Another Pakistani reporter killed and this time, all eyes are on the ISI
The first alert I received was on Monday, when Amnesty International’s Sam Zarifi posted a brief report in the Pakistani daily, Dawn, titled, “Journalist Saleem Shahzad goes missing”. “Keeping an eye on this unsavory turn of events. Hoping for a quick and happy resolution,” wrote Zarifi.
But that was not to be.
By Wednesday, Shahzad’s relatives had identified his body, which was found about 100 miles from his abandoned car. Shahzad was abducted Sunday evening in the plush, highly secured F-6/2 neighborhood of Islamabad while he was on his way to do an interview with the Dunya News channel about his latest piece on the alleged links between al Qaeda and Pakistani Navy officials published in the Hong Kong-based Asia Times Online.
Citing unnamed naval officials, the piece alleged that a May 22 attack on the Pakistani Navy’s main base in Karachi was carried out because the Navy refused to release officials arrested on suspicion of al Qaeda links.
The Karachi base attack – in which 10 people were killed and two US surveillance planes destroyed – was deeply embarrassing for Pakistan’s all-powerful military. Like the Oct. 2009 attack on the Army headquarters in Rawalpindi, it was proof that the Pakistani military has been infiltrated by militants.
As I have frequently said, the Pakistani military is adept at a whole load of things – from real estate, to running cement and cornflakes factories, to running the whole damn country. While they’re at it, the military’s also particularly good at seeking – and getting – billions of dollars of US aid.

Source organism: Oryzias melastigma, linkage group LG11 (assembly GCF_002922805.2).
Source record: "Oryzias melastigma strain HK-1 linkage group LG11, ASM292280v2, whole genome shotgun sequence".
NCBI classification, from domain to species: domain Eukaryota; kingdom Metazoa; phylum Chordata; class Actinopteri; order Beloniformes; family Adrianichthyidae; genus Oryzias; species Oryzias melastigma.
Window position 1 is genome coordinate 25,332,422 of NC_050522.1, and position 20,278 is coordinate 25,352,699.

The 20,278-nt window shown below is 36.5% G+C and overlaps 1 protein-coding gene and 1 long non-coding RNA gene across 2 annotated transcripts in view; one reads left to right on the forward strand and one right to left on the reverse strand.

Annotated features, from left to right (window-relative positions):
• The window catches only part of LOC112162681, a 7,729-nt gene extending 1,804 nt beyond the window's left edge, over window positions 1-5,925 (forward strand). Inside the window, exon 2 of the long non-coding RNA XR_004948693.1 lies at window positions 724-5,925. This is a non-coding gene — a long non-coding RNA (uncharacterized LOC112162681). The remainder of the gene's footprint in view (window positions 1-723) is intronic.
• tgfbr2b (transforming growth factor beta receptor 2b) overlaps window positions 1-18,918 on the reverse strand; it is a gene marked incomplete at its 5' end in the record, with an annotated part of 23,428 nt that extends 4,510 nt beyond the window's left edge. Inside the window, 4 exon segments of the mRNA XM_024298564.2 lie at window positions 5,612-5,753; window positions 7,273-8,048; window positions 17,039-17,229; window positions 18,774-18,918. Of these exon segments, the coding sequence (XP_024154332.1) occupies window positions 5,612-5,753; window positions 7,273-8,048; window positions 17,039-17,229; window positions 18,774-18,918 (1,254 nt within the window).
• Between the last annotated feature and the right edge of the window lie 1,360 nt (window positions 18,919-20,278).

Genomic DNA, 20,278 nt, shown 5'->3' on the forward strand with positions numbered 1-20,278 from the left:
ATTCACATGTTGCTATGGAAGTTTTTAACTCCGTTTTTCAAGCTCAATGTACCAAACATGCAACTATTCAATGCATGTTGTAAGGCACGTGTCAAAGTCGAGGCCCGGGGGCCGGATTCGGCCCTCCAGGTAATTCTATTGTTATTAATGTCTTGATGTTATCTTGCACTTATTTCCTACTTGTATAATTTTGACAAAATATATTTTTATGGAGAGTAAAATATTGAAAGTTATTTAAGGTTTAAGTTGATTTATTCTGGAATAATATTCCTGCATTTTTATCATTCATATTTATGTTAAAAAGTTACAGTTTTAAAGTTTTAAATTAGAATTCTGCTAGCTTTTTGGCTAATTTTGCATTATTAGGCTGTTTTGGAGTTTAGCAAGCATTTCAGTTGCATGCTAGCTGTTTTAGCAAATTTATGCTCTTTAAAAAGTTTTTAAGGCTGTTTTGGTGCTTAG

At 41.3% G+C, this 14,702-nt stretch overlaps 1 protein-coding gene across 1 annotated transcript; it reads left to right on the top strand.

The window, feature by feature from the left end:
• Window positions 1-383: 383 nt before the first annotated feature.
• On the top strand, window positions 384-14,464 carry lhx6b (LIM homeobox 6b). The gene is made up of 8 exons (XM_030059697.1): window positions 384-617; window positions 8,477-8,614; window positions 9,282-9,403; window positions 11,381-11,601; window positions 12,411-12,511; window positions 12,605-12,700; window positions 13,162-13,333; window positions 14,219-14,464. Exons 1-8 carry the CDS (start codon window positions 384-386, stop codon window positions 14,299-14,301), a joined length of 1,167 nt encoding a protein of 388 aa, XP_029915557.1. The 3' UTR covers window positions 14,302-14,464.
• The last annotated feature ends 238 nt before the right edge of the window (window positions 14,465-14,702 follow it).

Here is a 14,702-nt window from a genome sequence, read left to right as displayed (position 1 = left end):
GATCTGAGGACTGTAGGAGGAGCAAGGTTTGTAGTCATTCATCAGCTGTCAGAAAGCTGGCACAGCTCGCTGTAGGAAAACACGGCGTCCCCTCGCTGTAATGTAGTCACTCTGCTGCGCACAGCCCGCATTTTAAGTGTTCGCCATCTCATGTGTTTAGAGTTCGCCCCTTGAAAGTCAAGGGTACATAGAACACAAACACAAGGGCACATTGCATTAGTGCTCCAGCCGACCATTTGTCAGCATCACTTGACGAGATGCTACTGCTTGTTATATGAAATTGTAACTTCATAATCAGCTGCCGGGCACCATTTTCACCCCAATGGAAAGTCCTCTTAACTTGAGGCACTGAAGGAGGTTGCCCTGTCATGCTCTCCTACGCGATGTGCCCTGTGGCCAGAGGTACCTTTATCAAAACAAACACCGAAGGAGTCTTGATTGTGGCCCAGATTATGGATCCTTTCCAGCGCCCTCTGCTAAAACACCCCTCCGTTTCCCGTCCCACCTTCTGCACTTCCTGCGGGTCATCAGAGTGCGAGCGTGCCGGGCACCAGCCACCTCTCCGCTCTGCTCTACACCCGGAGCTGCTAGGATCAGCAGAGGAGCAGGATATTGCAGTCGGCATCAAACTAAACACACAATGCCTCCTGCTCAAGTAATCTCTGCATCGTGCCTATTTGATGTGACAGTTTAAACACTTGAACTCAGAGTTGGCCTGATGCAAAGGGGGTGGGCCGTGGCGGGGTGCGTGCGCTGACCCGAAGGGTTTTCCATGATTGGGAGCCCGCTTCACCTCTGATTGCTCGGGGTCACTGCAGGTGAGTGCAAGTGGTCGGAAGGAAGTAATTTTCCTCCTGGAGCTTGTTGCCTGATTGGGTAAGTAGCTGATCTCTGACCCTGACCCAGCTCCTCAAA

But the Pakistani military alas is woefully inept at doing the sort of things militaries should be doing: winning conventional wars, securing the country and securing themselves.
The Osama bin Laden killing operation in Abbottabad minus Pakistani inputs is just one example. Everybody knows the attacks on the military’s Karachi base and Rawalpindi headquarters occurred due to militant infiltration.
But the Pakistani military-intelligence apparatus apparently believes this is top secret information. Which is why Shahzad’s final article was such a thorn in the military’s side.
‘Kill and Dump Operations’
Of course everyone suspects a military involvement in Shahzad’s death.
Because it has all the familiar signs.
In Pakistani circles, it’s called “kill and dump operations”. The list of “kill and dump” victims in the restive western province of Baluchistan makes for long, disturbing reading and includes students, political activists, teachers and journalists – in short the kind of Baluchis likely to create a stink about the long history of official Pakistani oppression in the resource-rich yet impoverished province.
Photographs of Shahzad’s body aired on local TV stations showed a bruised face and a subsequent post-mortem report said there were 15 torture marks on his body – but no bullets.
For Umar Cheema, an award-winning Pakistani investigative reporter, it must have been a case of deja-vu.
On Sept. 4, 2010, Cheema was picked up on the outskirts of Islamabad by suspected intelligence agents, driven to an unknown location, stripped naked, hung upside down and whipped for a day before being released.
While Cheema got out alive, he now lives in what he calls a state of “self-imposed house arrest” because he’s too “scared to go out”.
When journalists have to ‘discuss’ their stories with the ISI
Shahzad himself has had uncomfortable run-ins with the ISI before.